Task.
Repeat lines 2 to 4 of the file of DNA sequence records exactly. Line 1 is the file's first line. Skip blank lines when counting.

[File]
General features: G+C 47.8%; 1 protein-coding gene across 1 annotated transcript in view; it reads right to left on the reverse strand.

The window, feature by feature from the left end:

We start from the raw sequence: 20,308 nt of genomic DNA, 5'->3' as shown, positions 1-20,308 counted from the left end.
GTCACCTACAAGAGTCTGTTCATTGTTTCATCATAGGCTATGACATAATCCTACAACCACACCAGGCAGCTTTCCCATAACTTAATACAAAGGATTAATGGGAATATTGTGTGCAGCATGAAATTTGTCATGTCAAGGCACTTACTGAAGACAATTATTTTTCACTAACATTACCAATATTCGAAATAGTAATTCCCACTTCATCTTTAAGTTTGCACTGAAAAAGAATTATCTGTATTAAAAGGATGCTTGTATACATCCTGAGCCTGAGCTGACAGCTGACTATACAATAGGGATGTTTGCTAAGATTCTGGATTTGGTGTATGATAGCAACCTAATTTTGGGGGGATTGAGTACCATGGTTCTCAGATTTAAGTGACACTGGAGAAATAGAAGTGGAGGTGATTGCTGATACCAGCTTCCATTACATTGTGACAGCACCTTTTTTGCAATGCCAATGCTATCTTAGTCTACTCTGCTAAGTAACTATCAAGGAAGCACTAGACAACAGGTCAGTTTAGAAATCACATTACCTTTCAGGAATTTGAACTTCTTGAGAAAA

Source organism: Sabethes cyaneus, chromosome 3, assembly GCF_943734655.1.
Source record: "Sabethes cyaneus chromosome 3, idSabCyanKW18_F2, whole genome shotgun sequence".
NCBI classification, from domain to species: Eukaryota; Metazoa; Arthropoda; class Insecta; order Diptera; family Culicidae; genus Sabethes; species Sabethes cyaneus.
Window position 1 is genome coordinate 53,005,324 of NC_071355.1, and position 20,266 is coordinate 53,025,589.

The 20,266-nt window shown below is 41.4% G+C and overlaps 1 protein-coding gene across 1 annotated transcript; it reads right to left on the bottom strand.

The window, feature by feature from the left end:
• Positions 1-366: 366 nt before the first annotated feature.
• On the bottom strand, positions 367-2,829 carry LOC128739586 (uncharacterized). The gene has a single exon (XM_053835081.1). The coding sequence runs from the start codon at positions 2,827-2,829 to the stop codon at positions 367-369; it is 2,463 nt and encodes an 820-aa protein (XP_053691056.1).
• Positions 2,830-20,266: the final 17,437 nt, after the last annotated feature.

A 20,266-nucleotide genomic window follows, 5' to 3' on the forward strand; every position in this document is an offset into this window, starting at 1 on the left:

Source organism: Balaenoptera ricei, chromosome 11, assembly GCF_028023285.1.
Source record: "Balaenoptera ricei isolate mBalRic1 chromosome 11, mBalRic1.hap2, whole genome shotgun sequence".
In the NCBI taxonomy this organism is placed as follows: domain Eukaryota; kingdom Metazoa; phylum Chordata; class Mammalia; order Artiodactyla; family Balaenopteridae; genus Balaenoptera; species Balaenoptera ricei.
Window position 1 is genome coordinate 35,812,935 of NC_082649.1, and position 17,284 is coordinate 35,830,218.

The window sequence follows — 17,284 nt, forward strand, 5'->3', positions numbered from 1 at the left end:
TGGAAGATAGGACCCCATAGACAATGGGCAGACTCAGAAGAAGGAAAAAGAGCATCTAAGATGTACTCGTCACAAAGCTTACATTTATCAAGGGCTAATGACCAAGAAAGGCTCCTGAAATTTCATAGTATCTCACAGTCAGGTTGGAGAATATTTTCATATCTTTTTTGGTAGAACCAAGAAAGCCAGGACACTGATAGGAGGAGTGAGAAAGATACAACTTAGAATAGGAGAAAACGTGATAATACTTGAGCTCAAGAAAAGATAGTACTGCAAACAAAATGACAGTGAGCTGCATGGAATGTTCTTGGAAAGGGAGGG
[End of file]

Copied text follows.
The window, feature by feature from the left end:

We start from the raw sequence: 20,308 nt of genomic DNA, 5'->3' as shown, positions 1-20,308 counted from the left end.
GTCACCTACAAGAGTCTGTTCATTGTTTCATCATAGGCTATGACATAATCCTACAACCACACCAGGCAGCTTTCCCATAACTTAATACAAAGGATTAATGGGAATATTGTGTGCAGCATGAAATTTGTCATGTCAAGGCACTTACTGAAGACAATTATTTTTCACTAACATTACCAATATTCGAAATAGTAATTCCCACTTCATCTTTAAGTTTGCACTGAAAAAGAATTATCTGTATTAAAAGGATGCTTGTATACATCCTGAGCCTGAGCTGACAGCTGACTATACAATAGGGATGTTTGCTAAGATTCTGGATTTGGTGTATGATAGCAACCTAATTTTGGGGGGATTGAGTACCATGGTTCTCAGATTTAAGTGACACTGGAGAAATAGAAGTGGAGGTGATTGCTGATACCAGCTTCCATTACATTGTGACAGCACCTTTTTTGCAATGCCAATGCTATCTTAGTCTACTCTGCTAAGTAACTATCAAGGAAGCACTAGACAACAGGTCAGTTTAGAAATCACATTACCTTTCAGGAATTTGAACTTCTTGAGAAAA